Protocol has it that the junior trade delegates first agree on an agenda, the senior delegates then thrash that out, and then finally those with the last word – in this case the US president and the Chinese vice premier – do the photo-op in the Oval Office, signing and swapping token leather-bound agreements. But the final stage can only be reached if stages one and two arrive at at least some sort of result.
Hence the fact Trump has said the meeting will go ahead implies some progress will have been made, and that’s a positive.
To date China has offered the concession of buying more US soybeans, and pork which it desperately needs anyway, in exchange for tariff relief. Last night reports suggested the White House is prepared to bring forward a previously agreed on currency deal, and suspend the October 15 tariff hike on US$250bn of Chinese exports to 30% from 25%, and allow some US companies to deal with Huawei.
Must be an election coming up.
It’s all still speculation at this stage, and experience suggests the whole thing could blow up any moment and the war won’t be over by Christmas. On that note, the biggest threat to the US economy will be planned tariffs on the final tranche of consumer goods, which so far have not rated a mention. Wall Street is sincerely hoping this tranche will be suspended as part of an interim deal, given the US consumer is the only thing driving the US economy.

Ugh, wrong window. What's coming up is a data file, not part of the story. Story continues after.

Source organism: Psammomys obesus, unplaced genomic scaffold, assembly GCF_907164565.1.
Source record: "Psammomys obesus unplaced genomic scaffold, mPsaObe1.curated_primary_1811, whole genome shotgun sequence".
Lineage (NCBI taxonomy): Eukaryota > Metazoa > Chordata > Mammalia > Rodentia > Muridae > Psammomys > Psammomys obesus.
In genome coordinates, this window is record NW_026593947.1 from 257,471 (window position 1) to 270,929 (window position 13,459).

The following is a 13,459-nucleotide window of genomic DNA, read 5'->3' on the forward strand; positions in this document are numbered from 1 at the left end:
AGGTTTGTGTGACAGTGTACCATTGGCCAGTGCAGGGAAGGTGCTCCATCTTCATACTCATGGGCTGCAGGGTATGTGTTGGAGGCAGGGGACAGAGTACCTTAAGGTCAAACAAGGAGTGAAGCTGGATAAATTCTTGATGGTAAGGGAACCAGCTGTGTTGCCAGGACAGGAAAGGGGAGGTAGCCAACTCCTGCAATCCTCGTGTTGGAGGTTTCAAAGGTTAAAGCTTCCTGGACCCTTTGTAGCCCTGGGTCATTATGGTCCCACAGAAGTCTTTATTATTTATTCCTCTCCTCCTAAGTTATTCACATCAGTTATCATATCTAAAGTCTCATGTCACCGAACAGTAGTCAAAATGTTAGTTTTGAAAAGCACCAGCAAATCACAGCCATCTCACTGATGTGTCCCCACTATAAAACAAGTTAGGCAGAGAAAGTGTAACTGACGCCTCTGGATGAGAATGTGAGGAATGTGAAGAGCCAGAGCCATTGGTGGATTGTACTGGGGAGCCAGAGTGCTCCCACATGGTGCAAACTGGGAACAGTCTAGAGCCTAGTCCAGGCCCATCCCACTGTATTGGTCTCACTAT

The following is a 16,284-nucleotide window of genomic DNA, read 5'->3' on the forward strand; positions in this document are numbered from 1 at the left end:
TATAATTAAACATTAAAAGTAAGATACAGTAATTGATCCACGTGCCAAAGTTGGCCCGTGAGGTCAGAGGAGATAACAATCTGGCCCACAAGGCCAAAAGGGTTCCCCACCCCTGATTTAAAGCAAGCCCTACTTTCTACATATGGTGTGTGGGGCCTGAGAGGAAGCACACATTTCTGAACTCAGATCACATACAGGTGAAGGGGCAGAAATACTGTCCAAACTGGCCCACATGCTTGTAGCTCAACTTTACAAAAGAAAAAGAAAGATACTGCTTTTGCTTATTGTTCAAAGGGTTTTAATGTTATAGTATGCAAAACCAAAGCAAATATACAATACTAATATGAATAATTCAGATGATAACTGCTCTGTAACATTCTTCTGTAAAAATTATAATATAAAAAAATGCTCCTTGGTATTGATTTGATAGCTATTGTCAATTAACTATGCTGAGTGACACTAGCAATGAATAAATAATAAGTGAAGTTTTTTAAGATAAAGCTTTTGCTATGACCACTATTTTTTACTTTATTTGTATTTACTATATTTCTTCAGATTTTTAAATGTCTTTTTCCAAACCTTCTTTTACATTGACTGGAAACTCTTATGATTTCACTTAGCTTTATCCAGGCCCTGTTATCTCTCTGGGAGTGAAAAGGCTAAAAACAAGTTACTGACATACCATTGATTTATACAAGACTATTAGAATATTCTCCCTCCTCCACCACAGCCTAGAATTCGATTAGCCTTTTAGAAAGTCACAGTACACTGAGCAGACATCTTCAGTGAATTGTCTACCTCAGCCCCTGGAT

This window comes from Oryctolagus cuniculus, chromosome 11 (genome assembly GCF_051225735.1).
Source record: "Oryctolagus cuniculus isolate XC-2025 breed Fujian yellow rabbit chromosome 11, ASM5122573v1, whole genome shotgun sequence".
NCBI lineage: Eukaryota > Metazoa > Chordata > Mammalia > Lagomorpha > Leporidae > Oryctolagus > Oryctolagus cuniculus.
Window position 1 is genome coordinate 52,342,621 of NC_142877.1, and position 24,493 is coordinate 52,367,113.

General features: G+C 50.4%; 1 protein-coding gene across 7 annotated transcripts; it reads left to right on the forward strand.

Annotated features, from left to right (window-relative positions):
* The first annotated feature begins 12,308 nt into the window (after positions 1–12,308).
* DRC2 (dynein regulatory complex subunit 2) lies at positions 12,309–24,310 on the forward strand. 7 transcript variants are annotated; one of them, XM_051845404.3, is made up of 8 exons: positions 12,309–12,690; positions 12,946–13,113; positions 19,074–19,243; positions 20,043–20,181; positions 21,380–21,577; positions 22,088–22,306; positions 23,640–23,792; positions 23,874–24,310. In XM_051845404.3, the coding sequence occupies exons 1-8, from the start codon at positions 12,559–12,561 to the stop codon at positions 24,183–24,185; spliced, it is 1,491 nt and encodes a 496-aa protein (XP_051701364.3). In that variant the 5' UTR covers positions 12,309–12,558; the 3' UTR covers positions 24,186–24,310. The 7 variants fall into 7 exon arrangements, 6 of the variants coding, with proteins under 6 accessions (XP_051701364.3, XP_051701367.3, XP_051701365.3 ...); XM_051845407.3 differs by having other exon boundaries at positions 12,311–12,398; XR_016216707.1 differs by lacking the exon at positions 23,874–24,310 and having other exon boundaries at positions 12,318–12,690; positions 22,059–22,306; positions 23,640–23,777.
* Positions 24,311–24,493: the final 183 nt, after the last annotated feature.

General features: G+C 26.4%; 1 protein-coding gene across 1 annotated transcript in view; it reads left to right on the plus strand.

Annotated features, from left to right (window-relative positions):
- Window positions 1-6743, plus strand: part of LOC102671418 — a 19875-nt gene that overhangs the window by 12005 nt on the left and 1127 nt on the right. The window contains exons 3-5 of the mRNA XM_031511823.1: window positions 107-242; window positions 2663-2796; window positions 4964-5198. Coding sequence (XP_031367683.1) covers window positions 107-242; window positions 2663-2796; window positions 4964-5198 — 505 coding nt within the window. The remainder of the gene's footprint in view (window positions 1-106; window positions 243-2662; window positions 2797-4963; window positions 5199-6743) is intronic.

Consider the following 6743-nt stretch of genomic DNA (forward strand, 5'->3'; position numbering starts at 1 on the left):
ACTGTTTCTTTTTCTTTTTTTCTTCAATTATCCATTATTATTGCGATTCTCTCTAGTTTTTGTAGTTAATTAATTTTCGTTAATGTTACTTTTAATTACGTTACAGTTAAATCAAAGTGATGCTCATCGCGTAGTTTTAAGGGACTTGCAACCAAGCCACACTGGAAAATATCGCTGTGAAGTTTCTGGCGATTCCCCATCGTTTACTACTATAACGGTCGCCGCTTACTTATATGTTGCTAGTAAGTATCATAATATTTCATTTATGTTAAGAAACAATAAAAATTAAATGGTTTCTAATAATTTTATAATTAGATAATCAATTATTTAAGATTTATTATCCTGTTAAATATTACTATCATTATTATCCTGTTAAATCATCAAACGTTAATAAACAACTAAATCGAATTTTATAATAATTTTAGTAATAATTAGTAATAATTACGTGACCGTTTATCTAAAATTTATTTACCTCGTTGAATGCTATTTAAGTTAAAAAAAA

Wall Street eased off towards the close, fearful of becoming overly confident. But traders won’t be relaxing given the talks will continue, perhaps late into the night.
Which means our market will again be beholden to any headlines or tweets today.
In other news, the US CPI came in flat for September.
|Spot Metals,Minerals & Energy Futures|
|Gold (oz)||1493.70||– 11.30||– 0.75%|
|Silver (oz)||17.49||– 0.23||– 1.30%|
|Copper (lb)||2.61||+ 0.05||1.97%|
|Aluminium (lb)||0.79||+ 0.01||0.84%|
|Lead (lb)||0.97||+ 0.00||0.32%|
|Nickel (lb)||8.01||+ 0.09||1.19%|
|Zinc (lb)||1.09||+ 0.05||4.44%|
|West Texas Crude||53.71||+ 1.07||2.03%|
|Brent Crude||59.30||+ 1.01||1.73%|
|Iron Ore (t) futures||93.40||+ 2.70||2.98%|
Alongside the rally in US stocks, the US bond yield shot up 7 basis points and the US dollar index dropped -0.4%. That should have been a mathematical fillip for the gold price, but it fell back on the glimmers of trade hope.
Metals nevertheless perked up, on both the lower greenback and those glimmers.
The Aussie is up 0.5% at US$0.6760 on the greenback move but also given a trade resolution would be positive downunder.
The SPI Overnight closed up 42 points or 0.6%, which seems rather bold in the circumstances.
Trade talks continue at least for a while through our morning and resume tonight.
The Australian share market over the past thirty days…
|BROKER RECOMMENDATION CHANGES PAST THREE TRADING DAYS|
|FLT||FLIGHT CENTRE||Upgrade to Outperform from Neutral||Credit Suisse|
|NXT||NEXTDC||Upgrade to Add from Hold||Morgans|
|SYD||SYDNEY AIRPORT||Upgrade to Outperform from Neutral||Macquarie|